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Sefer Hachinuch

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Subject: Tefillin, Animal sacrifice, Mitzvah, Joseph Babad, Zav
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Sefer Hachinuch

The Sefer ha-Chinuch (ספר החינוך Hebrew: "Book of Education"), often simply "the Chinuch" is a work which systematically discusses the 613 commandments of the Torah. It was published anonymously in 13th century Spain. The work's enumeration of the commandments (Hebrew: mitzvot‎; sing. mitzvah) is based upon Maimonides' system of counting as per his Sefer Hamitzvot; each is listed according to its appearance in the weekly Torah portion and the work is structured correspondingly.[1]

The "Book of Education" separately discusses each of the 613 commandments, both from a legal and a moral perspective. For each, the discussion starts by linking the mitzvah to its Biblical source, and then addresses the philosophical underpinnings of the commandment (here, termed the "shoresh", or "root"). Following this, the Chinuch presents a brief overview of the halakha (practical Jewish law) governing its observance - usually based on Maimonides' Mishneh Torah - and closes with a summary as to the commandment's applicability.

Because of this structure, the work remains popular to this day. The philosophic portions are widely quoted and taught, while the legal discussion provides the basis for much further study in yeshivot. The Minchat Chinuch by "Rabbeinu Yosef" (Yosef Ben Moshe Babad, 1800–1874), Av Beit Din of Ternopil, serves as a legal commentary.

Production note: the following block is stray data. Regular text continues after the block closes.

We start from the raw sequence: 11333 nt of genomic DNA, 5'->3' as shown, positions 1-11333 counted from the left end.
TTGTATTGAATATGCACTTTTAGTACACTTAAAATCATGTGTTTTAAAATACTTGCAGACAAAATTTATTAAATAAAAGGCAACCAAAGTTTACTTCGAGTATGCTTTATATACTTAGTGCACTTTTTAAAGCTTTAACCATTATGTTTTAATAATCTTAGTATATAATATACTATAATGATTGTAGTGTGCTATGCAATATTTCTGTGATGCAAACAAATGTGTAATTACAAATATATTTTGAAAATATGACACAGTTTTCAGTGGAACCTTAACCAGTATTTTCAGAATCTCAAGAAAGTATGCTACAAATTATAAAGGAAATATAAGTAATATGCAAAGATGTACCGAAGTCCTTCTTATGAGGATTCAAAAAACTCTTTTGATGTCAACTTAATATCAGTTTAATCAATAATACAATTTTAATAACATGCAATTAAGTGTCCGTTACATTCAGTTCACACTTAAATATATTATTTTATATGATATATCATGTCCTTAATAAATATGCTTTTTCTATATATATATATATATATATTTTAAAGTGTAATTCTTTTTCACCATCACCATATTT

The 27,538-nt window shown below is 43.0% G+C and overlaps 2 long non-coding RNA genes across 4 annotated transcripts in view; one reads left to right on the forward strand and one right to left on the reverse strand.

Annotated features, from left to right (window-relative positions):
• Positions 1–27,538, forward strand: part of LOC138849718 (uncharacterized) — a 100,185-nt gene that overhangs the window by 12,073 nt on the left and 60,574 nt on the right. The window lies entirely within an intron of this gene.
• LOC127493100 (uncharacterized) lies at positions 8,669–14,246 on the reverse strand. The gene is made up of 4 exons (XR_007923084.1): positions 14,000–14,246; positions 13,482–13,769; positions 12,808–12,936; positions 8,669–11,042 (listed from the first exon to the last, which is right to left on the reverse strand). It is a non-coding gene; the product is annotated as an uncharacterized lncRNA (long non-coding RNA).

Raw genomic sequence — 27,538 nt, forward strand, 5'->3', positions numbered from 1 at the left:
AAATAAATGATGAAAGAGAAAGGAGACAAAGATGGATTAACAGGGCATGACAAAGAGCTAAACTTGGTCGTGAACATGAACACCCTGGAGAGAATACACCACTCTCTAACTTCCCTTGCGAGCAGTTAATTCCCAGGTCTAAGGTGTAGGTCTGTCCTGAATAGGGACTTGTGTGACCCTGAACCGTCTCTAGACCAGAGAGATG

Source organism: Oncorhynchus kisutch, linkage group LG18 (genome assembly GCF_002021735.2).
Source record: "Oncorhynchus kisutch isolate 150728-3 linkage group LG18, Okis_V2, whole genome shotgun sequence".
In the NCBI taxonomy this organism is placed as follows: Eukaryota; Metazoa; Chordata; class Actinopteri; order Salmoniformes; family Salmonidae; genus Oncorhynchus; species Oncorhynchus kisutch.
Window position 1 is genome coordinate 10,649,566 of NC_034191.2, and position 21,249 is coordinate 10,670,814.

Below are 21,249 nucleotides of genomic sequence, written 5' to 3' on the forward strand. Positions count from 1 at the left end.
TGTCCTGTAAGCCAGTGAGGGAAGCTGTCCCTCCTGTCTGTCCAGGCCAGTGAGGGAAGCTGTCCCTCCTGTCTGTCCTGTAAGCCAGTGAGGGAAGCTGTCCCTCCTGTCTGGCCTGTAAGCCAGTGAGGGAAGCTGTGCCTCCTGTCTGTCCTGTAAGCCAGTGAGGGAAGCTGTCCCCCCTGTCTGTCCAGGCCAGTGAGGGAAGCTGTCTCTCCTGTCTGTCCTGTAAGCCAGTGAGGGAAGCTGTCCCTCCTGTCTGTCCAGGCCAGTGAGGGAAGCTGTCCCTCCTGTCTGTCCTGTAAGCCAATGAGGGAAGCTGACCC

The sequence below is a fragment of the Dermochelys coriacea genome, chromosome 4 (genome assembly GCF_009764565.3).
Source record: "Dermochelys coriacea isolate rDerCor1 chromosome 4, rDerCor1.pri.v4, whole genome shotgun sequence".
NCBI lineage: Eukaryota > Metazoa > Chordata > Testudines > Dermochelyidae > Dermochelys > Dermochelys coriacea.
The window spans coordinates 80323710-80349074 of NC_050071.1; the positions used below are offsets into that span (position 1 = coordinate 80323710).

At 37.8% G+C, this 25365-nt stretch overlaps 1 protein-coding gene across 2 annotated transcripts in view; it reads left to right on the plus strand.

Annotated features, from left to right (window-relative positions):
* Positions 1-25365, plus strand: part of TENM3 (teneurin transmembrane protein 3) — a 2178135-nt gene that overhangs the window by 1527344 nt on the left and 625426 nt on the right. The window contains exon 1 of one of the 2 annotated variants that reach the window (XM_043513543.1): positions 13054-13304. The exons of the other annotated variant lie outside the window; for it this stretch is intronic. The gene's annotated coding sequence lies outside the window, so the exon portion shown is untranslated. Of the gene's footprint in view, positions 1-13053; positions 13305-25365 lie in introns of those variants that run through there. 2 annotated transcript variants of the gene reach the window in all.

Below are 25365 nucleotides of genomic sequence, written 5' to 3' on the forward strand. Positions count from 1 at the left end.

The sixteenth century author Gedaliah ibn Yaḥyah credited the Sefer ha-Chinuch to Rabbi Aharon HaLevi of Barcelona (1235-c. 1290), a Talmudic scholar and halakhist; but others disagree, as the views of the Chinuch contradict opinions held by HaLevi in other works.[2] This has led to the conclusion that the true author to Sefer HaChinuch was a different Reb Aharon Halevi, a student of the Rashba, rather than his colleague.[3][4][5]

In 1980, Professor Israel Ta-Shma of the Hebrew University of Jerusalem demonstrated convincingly that the author of "Sefer ha-Chinuch" was in fact Pinchas as the son of Elazar and the grandson of Aaron, who had written the work.[6]

See also



  • Translation: The Book of Mitzvah Education. Charles Wengrow. Feldheim 1992. ISBN 1-58330-383-9
  • Discussion: A Philosophy of Mitzvot. Gersion Appel. Ktav 1975. ISBN 0-87068-250-4
  • Classes: . Rabbi David Botton.

External links and references

  • alternate
  • Jewish Encyclopedia Ha-Chinuch
  • Jewish Encyclopedia Aaron ben Joseph Ha-Levi
  • Jewish Encyclopedia Aaron ha-Levi of Barcelona
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